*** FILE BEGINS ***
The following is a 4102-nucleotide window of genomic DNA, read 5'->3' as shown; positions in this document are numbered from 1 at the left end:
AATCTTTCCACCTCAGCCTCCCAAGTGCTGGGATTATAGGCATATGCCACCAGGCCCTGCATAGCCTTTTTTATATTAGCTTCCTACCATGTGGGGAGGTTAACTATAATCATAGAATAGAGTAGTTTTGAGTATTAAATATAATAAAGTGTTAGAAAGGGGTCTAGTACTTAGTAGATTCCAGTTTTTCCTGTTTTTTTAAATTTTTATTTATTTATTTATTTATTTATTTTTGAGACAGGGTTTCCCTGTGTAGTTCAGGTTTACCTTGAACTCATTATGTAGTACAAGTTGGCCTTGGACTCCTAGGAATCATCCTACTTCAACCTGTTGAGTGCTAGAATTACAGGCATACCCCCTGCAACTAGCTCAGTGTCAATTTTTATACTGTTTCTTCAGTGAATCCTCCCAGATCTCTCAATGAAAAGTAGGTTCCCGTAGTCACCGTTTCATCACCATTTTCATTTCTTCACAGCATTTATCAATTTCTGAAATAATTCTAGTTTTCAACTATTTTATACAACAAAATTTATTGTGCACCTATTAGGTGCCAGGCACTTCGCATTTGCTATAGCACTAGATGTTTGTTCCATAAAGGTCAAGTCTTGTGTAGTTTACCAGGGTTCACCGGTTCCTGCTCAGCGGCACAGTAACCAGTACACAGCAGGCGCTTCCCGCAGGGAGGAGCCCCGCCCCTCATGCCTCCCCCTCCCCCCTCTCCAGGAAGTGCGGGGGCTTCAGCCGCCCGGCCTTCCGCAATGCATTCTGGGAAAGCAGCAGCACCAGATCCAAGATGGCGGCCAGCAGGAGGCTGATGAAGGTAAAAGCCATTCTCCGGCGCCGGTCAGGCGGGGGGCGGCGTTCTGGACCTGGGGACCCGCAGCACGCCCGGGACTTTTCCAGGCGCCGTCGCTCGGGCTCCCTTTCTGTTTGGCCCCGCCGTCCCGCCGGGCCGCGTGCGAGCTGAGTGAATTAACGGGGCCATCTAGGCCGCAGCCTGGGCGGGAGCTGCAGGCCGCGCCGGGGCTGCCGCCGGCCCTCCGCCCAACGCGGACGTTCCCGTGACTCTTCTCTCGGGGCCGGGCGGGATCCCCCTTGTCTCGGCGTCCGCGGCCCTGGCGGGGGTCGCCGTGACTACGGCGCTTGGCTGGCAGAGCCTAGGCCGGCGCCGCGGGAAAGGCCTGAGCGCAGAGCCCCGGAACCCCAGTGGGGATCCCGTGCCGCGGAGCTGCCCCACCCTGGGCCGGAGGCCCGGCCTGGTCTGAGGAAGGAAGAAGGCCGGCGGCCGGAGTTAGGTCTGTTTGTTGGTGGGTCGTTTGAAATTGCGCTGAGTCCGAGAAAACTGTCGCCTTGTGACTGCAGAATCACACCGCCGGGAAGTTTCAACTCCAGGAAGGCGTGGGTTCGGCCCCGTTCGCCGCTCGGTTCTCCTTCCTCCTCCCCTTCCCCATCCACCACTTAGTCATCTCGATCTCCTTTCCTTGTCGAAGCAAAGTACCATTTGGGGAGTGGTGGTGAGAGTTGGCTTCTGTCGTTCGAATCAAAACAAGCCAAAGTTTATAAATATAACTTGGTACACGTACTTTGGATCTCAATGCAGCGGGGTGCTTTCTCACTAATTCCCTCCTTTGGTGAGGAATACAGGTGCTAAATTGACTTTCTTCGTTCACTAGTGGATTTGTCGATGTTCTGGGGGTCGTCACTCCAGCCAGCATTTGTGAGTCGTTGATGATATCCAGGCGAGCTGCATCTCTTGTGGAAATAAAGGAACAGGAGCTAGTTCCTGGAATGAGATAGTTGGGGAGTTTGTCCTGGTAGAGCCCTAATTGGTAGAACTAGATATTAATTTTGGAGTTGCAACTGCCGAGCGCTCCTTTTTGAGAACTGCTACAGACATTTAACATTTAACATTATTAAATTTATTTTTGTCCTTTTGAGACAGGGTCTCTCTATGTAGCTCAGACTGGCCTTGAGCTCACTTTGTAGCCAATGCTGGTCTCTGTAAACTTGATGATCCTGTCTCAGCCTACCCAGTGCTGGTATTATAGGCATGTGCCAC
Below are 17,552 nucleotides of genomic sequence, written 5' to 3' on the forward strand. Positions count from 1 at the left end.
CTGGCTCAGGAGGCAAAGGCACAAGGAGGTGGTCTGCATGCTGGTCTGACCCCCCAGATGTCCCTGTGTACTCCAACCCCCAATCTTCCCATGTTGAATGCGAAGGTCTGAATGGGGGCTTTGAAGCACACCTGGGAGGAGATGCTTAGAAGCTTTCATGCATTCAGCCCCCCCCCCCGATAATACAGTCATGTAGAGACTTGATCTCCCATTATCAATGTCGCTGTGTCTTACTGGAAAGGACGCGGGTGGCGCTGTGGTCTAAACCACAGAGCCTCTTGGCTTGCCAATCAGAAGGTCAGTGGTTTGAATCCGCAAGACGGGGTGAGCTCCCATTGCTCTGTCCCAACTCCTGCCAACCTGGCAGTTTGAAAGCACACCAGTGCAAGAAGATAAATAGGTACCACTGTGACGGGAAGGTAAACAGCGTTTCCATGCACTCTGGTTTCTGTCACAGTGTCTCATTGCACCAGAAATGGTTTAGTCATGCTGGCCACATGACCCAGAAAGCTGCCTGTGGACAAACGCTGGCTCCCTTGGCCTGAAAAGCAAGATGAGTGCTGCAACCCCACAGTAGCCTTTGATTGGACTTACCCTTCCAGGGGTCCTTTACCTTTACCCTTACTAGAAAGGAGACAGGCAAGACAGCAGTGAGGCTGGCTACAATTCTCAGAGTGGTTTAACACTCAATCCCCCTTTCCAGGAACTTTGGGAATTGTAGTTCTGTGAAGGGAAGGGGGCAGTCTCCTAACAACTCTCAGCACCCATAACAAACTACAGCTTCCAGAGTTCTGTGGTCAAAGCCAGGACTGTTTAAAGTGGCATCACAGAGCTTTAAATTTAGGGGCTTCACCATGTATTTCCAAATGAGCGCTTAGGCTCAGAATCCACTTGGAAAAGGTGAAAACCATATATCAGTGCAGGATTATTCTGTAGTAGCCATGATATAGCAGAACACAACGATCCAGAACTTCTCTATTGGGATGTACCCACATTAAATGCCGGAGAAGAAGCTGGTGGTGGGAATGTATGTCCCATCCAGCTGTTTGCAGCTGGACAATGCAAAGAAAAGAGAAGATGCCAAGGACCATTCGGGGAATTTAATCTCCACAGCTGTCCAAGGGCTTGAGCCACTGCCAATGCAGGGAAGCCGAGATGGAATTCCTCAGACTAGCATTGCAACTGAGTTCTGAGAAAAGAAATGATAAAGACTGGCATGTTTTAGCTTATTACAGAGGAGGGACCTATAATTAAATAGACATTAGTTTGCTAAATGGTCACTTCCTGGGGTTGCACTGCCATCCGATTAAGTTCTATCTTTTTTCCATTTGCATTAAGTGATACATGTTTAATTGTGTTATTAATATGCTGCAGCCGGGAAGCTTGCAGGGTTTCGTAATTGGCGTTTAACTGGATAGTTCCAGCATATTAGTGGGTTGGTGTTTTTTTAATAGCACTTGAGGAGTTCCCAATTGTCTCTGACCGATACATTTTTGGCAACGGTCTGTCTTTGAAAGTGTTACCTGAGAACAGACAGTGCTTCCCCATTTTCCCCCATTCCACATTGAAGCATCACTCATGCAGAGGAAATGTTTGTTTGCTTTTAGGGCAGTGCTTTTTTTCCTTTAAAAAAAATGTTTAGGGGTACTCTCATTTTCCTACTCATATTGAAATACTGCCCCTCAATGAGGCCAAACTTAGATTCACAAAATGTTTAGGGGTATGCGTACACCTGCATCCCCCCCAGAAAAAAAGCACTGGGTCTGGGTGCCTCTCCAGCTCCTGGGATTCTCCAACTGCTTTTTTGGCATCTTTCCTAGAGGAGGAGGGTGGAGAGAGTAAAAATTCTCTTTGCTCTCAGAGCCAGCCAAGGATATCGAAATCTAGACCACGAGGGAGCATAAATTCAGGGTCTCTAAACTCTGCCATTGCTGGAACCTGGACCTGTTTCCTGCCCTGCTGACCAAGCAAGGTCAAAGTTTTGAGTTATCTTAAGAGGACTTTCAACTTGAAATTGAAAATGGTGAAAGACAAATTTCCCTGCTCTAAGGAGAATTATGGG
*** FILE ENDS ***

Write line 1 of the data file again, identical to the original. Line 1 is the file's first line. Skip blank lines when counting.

The following is a 4102-nucleotide window of genomic DNA, read 5'->3' as shown; positions in this document are numbered from 1 at the left end: